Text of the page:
In New Delhi, 49 babies died at the All India Institute of Medical Sciences (a public hospital renowned for providing low-cost treatment to the poor) while they were taking part in pharmaceutical clinical trials over a 30-month period. These babies had been given a variety of new drugs being studied to treat conditions like zinc deficiency, high blood pressure or a brain inflammation called chronic focal encephalitis. The head of the pediatrics department at the All India Institute claimed that “none of the deaths was due to the medication or interventions used in clinical trials.”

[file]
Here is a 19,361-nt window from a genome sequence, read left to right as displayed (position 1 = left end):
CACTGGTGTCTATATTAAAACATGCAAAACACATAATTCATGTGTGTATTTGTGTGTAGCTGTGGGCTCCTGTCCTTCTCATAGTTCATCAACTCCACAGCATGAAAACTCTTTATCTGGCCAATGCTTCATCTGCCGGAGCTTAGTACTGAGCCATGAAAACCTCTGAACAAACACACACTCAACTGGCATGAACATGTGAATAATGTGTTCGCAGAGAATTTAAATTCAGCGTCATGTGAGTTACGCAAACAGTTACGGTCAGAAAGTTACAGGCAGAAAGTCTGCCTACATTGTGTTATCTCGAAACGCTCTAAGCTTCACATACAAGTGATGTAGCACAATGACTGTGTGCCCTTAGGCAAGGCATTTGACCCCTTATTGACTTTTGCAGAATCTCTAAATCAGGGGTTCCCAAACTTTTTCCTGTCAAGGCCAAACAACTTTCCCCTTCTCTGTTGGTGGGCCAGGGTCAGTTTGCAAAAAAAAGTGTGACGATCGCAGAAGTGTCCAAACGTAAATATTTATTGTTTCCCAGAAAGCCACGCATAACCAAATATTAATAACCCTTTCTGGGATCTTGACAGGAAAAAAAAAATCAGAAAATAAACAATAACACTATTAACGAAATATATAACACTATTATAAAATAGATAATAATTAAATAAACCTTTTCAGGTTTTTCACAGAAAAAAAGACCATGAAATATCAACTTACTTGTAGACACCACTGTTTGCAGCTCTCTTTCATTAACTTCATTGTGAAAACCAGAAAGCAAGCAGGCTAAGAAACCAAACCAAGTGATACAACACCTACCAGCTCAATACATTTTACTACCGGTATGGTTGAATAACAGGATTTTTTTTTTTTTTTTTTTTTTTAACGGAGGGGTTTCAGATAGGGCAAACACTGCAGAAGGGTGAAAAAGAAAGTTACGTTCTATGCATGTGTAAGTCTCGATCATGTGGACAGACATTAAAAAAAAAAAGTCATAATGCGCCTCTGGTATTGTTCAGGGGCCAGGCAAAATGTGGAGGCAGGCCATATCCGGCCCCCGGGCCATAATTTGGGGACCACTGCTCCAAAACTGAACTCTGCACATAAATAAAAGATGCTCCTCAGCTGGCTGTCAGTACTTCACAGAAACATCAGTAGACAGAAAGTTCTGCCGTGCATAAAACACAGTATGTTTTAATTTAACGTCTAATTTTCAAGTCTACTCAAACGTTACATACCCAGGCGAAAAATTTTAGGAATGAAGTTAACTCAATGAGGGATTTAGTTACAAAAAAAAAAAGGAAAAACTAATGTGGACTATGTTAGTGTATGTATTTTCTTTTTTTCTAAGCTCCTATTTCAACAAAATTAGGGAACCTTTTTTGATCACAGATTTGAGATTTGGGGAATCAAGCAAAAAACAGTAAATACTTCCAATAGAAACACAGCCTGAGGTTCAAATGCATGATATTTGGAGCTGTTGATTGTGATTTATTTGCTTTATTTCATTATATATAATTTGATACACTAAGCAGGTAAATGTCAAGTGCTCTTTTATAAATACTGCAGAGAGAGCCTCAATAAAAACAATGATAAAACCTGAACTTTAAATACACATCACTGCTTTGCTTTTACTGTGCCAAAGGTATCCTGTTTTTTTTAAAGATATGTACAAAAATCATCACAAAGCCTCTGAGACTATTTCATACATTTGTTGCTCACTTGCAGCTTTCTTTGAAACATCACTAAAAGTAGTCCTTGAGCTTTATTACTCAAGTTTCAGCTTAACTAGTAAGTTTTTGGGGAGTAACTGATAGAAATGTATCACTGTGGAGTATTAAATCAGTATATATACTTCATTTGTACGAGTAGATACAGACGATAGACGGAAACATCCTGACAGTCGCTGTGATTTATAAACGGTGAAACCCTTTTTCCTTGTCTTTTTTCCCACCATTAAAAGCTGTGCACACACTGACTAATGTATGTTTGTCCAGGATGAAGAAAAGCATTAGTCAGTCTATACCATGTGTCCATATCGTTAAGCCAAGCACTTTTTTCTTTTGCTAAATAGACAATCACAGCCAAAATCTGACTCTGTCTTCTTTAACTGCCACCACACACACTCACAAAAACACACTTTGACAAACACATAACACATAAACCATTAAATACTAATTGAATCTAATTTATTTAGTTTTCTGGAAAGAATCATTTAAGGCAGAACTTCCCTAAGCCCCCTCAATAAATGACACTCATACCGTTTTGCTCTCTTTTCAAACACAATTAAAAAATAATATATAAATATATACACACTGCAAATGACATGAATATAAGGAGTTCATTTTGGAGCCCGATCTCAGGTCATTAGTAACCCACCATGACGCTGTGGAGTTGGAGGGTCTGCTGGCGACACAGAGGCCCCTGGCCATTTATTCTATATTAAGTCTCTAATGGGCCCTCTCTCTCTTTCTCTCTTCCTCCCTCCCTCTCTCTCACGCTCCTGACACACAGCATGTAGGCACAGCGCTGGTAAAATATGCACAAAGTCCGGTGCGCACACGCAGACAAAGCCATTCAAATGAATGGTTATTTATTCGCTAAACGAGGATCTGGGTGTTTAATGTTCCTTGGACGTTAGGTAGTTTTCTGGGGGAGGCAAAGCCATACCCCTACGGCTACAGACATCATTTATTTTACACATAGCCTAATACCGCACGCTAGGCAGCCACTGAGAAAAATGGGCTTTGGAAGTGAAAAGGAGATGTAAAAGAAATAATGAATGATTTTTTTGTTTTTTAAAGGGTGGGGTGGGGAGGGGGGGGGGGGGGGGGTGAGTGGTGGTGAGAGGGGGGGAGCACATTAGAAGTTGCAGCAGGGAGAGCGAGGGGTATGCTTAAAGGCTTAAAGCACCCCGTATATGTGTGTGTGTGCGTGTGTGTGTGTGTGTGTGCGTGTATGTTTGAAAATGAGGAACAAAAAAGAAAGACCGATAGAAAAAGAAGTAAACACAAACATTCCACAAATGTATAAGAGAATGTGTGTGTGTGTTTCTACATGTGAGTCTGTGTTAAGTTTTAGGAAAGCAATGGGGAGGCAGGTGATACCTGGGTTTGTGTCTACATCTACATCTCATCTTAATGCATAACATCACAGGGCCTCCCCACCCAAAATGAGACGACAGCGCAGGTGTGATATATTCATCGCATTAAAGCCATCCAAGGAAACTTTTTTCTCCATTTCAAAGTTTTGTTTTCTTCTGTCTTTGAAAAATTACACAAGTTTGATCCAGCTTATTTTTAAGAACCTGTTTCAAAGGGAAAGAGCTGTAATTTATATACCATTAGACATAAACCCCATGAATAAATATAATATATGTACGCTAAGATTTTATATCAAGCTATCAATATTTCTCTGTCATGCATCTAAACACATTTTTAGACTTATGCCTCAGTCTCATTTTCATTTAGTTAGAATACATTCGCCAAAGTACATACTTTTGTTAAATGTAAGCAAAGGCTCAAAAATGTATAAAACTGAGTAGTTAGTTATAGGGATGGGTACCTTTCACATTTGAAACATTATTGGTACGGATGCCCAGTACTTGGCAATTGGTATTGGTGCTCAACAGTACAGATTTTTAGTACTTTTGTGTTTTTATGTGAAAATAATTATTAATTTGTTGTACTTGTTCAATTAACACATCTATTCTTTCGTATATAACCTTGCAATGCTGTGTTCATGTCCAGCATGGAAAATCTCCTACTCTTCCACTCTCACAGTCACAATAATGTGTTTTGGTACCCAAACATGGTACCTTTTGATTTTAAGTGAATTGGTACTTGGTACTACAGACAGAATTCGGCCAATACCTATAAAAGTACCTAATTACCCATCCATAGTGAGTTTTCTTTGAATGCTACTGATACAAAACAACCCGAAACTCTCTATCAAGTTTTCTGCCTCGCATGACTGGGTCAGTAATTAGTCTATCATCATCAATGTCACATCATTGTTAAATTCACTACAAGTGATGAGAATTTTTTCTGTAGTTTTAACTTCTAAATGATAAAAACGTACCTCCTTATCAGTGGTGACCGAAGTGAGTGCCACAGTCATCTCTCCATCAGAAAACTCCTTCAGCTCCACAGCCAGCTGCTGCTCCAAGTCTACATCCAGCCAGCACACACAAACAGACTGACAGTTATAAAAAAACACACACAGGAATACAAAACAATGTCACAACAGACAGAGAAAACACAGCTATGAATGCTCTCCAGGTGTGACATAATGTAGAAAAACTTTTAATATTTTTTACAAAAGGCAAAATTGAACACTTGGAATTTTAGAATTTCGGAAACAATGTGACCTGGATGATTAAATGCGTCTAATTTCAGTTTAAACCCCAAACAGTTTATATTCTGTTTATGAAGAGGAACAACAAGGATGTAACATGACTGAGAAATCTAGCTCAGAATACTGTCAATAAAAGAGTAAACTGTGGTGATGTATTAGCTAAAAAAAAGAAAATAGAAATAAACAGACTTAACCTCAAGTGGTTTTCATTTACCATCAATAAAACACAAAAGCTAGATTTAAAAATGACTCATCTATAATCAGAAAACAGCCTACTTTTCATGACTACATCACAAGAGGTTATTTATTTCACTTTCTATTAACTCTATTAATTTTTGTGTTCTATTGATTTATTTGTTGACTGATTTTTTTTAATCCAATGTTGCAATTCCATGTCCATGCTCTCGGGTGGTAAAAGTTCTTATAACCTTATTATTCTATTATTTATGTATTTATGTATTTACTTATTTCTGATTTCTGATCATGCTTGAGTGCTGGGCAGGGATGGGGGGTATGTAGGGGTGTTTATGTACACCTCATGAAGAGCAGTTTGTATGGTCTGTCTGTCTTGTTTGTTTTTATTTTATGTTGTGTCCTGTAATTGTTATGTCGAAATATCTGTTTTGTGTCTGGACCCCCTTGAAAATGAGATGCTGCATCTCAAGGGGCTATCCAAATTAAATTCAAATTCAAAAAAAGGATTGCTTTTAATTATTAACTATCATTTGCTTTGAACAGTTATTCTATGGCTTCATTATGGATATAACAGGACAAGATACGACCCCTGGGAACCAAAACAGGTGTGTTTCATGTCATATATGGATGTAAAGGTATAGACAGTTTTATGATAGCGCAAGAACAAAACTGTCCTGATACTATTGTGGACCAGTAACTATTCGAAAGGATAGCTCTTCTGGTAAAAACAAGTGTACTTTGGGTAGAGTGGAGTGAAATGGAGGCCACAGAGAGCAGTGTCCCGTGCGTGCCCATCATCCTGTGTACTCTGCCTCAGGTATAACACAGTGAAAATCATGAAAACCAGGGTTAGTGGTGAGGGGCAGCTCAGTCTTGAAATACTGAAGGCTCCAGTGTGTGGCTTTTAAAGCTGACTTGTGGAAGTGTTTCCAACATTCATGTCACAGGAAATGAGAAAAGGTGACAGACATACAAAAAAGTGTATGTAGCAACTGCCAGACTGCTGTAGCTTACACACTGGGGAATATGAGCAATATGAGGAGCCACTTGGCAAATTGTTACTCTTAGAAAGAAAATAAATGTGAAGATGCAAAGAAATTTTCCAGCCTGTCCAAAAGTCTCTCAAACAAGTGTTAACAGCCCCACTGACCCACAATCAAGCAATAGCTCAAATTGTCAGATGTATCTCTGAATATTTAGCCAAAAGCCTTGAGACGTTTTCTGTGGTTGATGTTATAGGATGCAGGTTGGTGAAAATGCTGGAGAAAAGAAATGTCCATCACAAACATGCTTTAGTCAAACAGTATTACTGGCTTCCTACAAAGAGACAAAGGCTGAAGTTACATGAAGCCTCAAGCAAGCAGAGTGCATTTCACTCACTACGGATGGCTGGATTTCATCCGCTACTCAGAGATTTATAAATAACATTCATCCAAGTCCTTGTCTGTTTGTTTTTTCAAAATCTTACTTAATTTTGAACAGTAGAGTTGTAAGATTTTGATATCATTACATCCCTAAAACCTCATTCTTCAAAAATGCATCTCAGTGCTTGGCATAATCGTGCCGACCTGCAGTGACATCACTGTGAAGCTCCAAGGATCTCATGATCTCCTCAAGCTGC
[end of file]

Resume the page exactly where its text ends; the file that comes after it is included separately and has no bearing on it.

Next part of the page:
The blood-pressure drugs had never before been given to anyone under 18. Yet of the children enrolled in these studies, two-thirds of them were infants less than one year old.
As recently as 1990, only 271 drug trials were being conducted in foreign countries on drugs intended for North American use. But by 2008, that number had risen to 6,485—an increase of more than 2,000%. Continue reading